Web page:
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Review panel into Shropshire baby death inquiry disbanded by NHSI

A review panel set up by NHS Improvement (NHSI) to review the findings of an investigation into maternity care in hundreds of baby deaths at an NHS trust has been disbanded after allegations of conflicted interests.

The review panel was set up at the end of last year to look into the findings of the original investigation into the Shrewsbury and Telford Hospital Trust (SaTH), which stretched to over 200 cases of maternity failings.

The former health secretary Jeremy Hunt ordered the review two years ago after concerns were raised by one of the mothers involved in the inquiry, Rhiannon Davies, whose daughter Kate died in 2009 as a result of avoidable errors at SaTH.

She said she feared a “cover up” over the composition of the panel, and several families involved had threatened to pull out of the inquiry due to a conflict of interest in the panel – threatening the independence of the review.

The panel involved staff from the CQC and Royal College of Obstetricians and Gynaecologists (RCOG), who both have history reviewing the trust.

The panel rejected the claims of the conflict of interest or cover-up, but NHSI has disbanded the panel following the claims.

Davies said: “The point is this is the biggest maternity review ever done.

“It has potential to make positive lasting change across the whole NHS because the things being identified are not exclusive to SaTH, and yet because, maybe they are frightened of the findings, these people are coming in and our concern is they are going to try and close it down.”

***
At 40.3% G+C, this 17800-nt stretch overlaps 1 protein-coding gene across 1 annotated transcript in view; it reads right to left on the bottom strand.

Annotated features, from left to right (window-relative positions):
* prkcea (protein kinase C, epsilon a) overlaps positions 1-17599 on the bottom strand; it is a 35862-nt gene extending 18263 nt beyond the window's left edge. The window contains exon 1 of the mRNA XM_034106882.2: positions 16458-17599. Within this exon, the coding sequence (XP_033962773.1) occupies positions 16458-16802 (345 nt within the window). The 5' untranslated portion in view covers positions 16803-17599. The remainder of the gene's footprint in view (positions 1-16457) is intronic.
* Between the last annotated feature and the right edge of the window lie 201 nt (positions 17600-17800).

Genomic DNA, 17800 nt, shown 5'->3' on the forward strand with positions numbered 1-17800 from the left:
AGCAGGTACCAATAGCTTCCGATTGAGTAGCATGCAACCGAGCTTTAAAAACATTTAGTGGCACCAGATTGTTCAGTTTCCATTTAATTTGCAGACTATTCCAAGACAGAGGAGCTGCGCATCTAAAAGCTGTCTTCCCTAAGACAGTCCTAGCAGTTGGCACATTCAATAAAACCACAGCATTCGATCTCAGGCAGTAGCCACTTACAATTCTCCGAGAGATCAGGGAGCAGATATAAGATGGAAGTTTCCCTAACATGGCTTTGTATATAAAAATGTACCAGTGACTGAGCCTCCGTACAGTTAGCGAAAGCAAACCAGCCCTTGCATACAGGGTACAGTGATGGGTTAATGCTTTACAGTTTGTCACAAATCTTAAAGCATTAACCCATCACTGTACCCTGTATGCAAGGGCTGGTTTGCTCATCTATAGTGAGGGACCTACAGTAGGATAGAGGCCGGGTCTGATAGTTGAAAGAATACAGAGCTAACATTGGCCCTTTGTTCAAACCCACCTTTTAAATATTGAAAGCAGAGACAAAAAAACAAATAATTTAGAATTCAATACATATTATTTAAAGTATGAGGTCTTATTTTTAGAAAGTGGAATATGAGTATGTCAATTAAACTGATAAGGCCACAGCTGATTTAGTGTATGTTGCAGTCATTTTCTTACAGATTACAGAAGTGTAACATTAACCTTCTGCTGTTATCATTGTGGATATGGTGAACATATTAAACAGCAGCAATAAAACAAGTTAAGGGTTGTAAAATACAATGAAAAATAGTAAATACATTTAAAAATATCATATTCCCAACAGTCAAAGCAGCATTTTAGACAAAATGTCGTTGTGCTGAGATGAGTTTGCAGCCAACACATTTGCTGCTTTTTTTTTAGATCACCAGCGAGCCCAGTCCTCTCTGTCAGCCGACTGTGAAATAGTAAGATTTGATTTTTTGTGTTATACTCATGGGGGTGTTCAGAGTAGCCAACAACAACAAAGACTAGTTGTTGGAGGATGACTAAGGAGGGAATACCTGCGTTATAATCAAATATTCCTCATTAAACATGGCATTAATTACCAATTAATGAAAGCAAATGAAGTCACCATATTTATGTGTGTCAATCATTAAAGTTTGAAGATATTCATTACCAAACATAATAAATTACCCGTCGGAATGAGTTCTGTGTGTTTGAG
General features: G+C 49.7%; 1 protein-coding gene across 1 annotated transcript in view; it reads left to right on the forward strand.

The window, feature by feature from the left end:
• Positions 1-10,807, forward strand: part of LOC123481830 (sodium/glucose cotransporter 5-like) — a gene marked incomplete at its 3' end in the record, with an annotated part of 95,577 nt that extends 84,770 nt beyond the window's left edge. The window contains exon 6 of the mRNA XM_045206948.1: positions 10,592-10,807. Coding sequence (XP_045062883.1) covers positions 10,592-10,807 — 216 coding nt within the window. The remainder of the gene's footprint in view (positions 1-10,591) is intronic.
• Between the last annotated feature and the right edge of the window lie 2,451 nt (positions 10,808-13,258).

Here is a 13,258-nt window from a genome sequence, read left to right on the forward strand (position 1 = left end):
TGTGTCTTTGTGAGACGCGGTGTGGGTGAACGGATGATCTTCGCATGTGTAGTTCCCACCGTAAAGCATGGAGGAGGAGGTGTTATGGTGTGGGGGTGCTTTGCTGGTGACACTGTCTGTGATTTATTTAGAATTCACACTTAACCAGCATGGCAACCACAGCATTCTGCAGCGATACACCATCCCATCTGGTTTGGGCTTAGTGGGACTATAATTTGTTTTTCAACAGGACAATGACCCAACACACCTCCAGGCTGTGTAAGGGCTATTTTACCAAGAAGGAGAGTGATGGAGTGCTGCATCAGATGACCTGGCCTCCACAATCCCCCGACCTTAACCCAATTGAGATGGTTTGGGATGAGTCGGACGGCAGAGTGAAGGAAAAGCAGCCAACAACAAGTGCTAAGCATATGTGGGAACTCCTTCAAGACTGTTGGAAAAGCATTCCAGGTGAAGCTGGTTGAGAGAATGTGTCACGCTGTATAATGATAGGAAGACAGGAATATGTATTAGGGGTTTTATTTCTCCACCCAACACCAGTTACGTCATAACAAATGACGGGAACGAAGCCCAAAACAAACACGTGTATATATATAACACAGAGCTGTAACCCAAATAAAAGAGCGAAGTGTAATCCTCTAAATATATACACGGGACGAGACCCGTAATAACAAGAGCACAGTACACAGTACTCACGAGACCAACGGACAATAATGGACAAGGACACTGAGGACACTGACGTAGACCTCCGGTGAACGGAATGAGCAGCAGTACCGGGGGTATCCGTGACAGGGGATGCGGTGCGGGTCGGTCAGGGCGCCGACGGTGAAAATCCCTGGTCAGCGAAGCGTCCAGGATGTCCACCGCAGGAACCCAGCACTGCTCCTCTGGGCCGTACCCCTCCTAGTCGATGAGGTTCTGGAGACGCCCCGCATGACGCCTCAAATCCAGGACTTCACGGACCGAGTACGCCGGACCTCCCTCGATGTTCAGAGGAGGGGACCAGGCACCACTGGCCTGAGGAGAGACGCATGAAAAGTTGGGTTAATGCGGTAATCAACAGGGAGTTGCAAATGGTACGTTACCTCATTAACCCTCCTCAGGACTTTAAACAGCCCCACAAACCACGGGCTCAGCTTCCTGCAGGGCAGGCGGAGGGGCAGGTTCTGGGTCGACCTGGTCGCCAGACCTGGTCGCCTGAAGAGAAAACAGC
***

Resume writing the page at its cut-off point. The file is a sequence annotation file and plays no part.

She added: “NHSI have chosen to invite some highly inappropriate individuals.

“I will be taking some time to consider whether I will allow Kate’s case to be part of the review.”

Dr Kathy McLean, NHSI chief operating officer, said: “We are committed to ensuring Shrewsbury and Telford Hospital NHS Trust is able to learn as much as it can from the independent review into its handling of concerns about maternity and neonatal care.

“In response to feedback from families, NHSI has decided to stand down the independent review panel.

“Although the intention had always been for the panel to provide additional scrutiny and support to the wide-ranging review being undertaken by Donna Ockenden, it is clear that its role has prompted concerns, which we hope are now resolved.

“The review remains completely independent and NHSI will ensure that families are given the answers they need and that lessons are learnt.”

The SaTH has come under heavy criticism from regulators in recent years and was placed in special measures last year as well as having to submit weekly reports to the CQC as part of an urgent action plan.


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